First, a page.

Tag Archives: Gas

Diary entries which mention the military use of gas during the war.

1 October 1917; Monday

Up about midnight running up the canal bank after an officer. His man had taken him down the tunnel and he was quite dead when brought down. His first time up the line. Had two gas alarms in the night and some gassed artillerymen in in the night. Rather a busy time and we were fed up after it. Went round the aid posts in the morning with the 57th officer and Lee Hughes. Two German planes flying extremely low.

14 August 1917; Tuesday

Up about 7 o’clock. Cleaned up stuff in the panniers until about dinnertime. Went up for a bath before dinner. Worked an hour or so in the afternoon. Went out with John Dory at night. It rained heavily and compelled us to return. Had long talk up the river side. Had some eggs in the farmhouse last thing.

Received letter from Ranald MacDonald saying that he is in hospital at Boulogne slightly gassed.

13 August 1917; Monday

Up at about 7 o’clock. On fatigue in the morning. Pay parade at 11 o’clock. Box respirator1 and clothes inspection at 2 o’clock. A few chaps drunk on parade and got into trouble for it. Lovely day. Had walk with Dory at night on to the top of the ridge. Had eggs for supper at the farm house.


  1. A box respirator was a kind of gas mask using  a two-piece design with a mouthpiece connected via a hose to a box filter. Two types of box respirator were used, the large box respirator (LBR), which was ultimately deemed too bulky for use by infantry, and the small box respirator (SBR). It is unclear which type of box respirator was issued to ALL although it seems likely to have been the SBR which would have been more suited for use by stretcher bearers in trenches. See also Chemical Weapons in World War I at Wikipedia. 

22 March 1917; Thursday

Up at 7 o’clock and on duty at 7.30. Kept busy all day. A bit of tension but only a few patients in. Went to Locre1 at night with Sergeant Powell and Ike Taylor at night and saw part 3 and 4 of the Somme pictures. Had a snack at the YM hall.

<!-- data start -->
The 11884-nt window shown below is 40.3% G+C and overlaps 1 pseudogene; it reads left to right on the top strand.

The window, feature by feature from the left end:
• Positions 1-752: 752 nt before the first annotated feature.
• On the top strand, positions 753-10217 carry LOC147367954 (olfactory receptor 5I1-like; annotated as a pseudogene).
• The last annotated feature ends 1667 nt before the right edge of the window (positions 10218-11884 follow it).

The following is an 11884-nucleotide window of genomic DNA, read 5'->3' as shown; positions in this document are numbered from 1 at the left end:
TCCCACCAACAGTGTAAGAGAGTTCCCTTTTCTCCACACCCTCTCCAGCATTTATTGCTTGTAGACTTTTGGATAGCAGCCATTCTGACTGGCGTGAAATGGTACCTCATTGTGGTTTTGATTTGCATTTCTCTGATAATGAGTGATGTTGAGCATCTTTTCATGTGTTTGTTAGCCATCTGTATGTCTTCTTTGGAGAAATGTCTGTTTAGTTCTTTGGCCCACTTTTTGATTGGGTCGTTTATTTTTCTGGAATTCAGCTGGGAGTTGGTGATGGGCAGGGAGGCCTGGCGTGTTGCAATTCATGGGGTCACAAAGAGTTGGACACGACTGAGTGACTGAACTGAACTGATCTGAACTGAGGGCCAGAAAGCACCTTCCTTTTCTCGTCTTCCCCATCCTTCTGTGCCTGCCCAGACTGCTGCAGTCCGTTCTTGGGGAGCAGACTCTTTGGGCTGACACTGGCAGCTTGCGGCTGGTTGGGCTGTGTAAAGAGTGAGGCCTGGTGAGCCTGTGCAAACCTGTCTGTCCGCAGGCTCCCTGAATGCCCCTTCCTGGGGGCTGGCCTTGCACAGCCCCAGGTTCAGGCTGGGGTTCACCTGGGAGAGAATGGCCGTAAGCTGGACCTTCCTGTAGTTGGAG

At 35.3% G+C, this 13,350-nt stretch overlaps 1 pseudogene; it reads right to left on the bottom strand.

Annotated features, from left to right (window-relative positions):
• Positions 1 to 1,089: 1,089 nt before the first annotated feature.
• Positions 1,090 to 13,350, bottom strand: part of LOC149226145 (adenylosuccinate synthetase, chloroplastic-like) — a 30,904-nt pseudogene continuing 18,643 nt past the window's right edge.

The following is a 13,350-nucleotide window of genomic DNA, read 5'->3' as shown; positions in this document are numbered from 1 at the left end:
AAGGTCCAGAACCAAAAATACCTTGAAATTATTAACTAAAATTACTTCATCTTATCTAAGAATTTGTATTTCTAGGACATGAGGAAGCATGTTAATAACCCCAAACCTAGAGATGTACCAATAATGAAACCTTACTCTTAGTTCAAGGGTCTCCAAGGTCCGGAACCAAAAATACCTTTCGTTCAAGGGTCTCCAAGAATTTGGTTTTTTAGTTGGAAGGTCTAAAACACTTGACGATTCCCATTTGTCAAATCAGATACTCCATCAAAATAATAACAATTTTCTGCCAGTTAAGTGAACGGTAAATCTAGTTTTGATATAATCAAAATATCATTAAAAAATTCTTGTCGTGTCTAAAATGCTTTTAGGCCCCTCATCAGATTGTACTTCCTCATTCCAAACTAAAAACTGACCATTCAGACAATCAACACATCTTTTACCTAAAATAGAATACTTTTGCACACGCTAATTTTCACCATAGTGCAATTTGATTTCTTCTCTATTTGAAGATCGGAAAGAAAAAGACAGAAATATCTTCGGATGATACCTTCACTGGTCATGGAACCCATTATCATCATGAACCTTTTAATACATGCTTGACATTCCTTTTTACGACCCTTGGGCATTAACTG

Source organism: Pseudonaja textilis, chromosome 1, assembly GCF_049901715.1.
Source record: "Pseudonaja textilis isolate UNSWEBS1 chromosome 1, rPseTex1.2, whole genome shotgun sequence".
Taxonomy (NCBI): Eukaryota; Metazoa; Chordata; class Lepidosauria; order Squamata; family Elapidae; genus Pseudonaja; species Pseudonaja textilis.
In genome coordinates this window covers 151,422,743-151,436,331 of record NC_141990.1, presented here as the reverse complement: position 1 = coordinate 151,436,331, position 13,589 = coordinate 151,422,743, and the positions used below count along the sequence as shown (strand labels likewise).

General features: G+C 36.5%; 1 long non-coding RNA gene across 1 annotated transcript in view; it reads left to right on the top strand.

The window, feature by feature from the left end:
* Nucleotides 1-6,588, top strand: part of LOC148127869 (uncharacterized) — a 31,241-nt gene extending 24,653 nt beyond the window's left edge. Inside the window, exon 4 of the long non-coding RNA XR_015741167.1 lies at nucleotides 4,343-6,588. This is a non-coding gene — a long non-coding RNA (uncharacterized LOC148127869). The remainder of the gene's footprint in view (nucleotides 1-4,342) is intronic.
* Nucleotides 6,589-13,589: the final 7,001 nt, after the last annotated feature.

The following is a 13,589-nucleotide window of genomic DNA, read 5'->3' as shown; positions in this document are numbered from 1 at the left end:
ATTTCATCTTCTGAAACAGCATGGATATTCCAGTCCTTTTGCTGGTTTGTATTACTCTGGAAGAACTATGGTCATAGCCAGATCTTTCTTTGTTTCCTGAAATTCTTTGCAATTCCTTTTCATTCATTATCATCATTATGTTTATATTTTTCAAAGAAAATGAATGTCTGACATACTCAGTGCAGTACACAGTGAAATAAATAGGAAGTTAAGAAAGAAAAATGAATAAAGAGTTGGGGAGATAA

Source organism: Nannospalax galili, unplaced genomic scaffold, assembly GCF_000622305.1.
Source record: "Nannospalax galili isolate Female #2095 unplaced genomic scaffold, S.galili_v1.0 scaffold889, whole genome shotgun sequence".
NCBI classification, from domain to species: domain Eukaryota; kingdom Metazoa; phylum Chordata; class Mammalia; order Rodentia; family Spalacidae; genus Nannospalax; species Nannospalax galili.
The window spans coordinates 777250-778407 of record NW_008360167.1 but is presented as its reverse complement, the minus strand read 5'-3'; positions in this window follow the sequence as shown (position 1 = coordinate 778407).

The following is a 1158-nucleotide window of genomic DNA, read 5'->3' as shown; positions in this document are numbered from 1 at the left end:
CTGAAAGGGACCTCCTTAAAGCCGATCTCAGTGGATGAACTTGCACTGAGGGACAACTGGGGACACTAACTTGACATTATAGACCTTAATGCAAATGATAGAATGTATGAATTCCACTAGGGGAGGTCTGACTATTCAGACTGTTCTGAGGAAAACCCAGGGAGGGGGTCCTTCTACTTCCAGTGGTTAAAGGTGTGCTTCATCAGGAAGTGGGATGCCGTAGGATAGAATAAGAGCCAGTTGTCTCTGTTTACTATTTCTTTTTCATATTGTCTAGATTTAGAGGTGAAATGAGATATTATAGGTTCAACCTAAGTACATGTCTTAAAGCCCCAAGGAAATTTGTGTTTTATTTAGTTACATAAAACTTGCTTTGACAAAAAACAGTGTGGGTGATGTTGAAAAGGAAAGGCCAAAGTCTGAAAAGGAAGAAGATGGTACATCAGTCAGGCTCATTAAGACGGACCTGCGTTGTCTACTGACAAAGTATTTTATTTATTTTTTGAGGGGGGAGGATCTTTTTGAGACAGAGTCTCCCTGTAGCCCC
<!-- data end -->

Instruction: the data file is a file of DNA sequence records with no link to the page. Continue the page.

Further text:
Gas helmet parade.


  1. Locre: now (Flemish) Loker (B), 3km SSW. of La Clytte/Klijte (A), Michelin square I3. 

17 January 1917; Wednesday

My Birthday 271.     Up at 5.30. Breakfast at 6. Fell in full pack at 7 and marched off about 7.20. Heavy fall of snow and still falling as we marched. Several of us fell down as we came down the hill from the camp. The march tired me a lot and I was nearly beat after the first stretch. Put into a deep dugout near to the Welsh aid post, along with Sergeant Powell, Holman, Bascombe and other 9. Slept pretty comfortably on the floor. Ball, the new man, on gas alert a bit. Went up to aid post and had to get down a few times. They knocked in the parapet near shortly before we went along. A lovely birthday!


  1. “27”: 17 January 1917 was ALL’s 27th birthday. 

2 September 1916; Saturday

On guard at 9 o’clock. My turn in the middle. Had a few short walks and called in Y.M.

[The foregoing words are superimposed on “Father’s birthday” and “Dorothy 7th”, written faintly in longhand.] 12

On from 1 o’clock in the morning until 5 o’clock. Gas alert put on and gave me some trouble. Pinched some petrol and washed tunic next morning3.


  1. ALL’s father’s birthday was the 4th of September, not the 2nd. ALL noted his father’s 59th birthday on 4th September 1914, so he would have celebrated his 61st birthday two days after this diary entry. 

  2. “Dorothy” refers to Dorothy Wiseman, ALL’s niece and daughter of his elder sister, Marmie, and her husband, Joe Wiseman. “7th” refers to the date of Dorothy’s birthday, 7th September, and not to her age. The 7th of September 1916 would have been her 4th birthday. See also: Family

  3. “Washed tunic”: possibly to remove discolouration of buttons caused by gas? (q.v. gas test on 3rd June). 

8 August 1916; Tuesday

Up at 9 o’clock. Had breakfast and received orders to have dinner at 11.30 and fall in <in> full marching order at 12 o’clock. Marched off shortly after 12 o’clock. Crossed Belgian Frontier and arrived at the village of [space – probably intended to be filled in later when name known] 1 about 2 o’clock. Duggins, Corporal Stanton and I made a bivouac together. Very nice place. Don’t know what the future holds. Walked into village at night. Found out we could buy all sorts of things including newspapers and that most of the people talk marvellous† English. Bought some milk at a farm. Weather hot all the time.

News of Battle at Suez2.

Heard Last Post blown and it sounded fine.   Gas alarm at night.


  1. According to ALL’s own 1976 transcription, the village was Westoutre, now Westouter. 

  2. “Battle at Suez”: Probably the Battle of Romani (3-5 August 1916), the last ground attack of the Central Powers on the Suez Canal at the beginning of the Sinai and Palestine Campaign during the First World War.